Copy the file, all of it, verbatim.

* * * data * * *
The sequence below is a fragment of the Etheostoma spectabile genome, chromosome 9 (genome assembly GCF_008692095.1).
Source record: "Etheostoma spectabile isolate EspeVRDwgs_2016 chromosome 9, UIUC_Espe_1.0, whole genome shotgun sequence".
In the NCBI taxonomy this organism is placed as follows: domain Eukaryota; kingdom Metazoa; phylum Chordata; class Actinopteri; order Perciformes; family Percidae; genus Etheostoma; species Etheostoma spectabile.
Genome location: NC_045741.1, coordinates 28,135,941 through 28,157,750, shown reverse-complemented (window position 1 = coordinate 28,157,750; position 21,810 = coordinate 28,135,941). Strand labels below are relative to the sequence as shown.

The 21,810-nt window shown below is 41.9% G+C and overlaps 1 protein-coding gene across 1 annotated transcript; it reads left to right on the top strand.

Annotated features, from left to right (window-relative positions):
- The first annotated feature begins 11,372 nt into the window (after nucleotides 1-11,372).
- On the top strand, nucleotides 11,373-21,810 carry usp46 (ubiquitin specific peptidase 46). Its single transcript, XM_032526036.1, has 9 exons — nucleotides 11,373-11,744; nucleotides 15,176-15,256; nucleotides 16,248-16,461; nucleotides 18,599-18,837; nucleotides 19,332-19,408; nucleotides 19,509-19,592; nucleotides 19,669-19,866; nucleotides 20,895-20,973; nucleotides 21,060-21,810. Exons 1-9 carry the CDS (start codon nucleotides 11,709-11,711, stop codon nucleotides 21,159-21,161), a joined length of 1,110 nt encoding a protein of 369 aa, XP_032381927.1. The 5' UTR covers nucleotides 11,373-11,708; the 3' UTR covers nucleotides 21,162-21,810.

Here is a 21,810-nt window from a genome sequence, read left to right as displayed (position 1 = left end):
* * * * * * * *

The sequence below is a fragment of the Etheostoma spectabile genome, chromosome 9 (genome assembly GCF_008692095.1).
Source record: "Etheostoma spectabile isolate EspeVRDwgs_2016 chromosome 9, UIUC_Espe_1.0, whole genome shotgun sequence".
In the NCBI taxonomy this organism is placed as follows: domain Eukaryota; kingdom Metazoa; phylum Chordata; class Actinopteri; order Perciformes; family Percidae; genus Etheostoma; species Etheostoma spectabile.
Genome location: NC_045741.1, coordinates 28,135,941 through 28,157,750, shown reverse-complemented (window position 1 = coordinate 28,157,750; position 21,810 = coordinate 28,135,941). Strand labels below are relative to the sequence as shown.

The 21,810-nt window shown below is 41.9% G+C and overlaps 1 protein-coding gene across 1 annotated transcript; it reads left to right on the top strand.

Annotated features, from left to right (window-relative positions):
- The first annotated feature begins 11,372 nt into the window (after nucleotides 1-11,372).
- On the top strand, nucleotides 11,373-21,810 carry usp46 (ubiquitin specific peptidase 46). Its single transcript, XM_032526036.1, has 9 exons — nucleotides 11,373-11,744; nucleotides 15,176-15,256; nucleotides 16,248-16,461; nucleotides 18,599-18,837; nucleotides 19,332-19,408; nucleotides 19,509-19,592; nucleotides 19,669-19,866; nucleotides 20,895-20,973; nucleotides 21,060-21,810. Exons 1-9 carry the CDS (start codon nucleotides 11,709-11,711, stop codon nucleotides 21,159-21,161), a joined length of 1,110 nt encoding a protein of 369 aa, XP_032381927.1. The 5' UTR covers nucleotides 11,373-11,708; the 3' UTR covers nucleotides 21,162-21,810.

Here is a 21,810-nt window from a genome sequence, read left to right as displayed (position 1 = left end):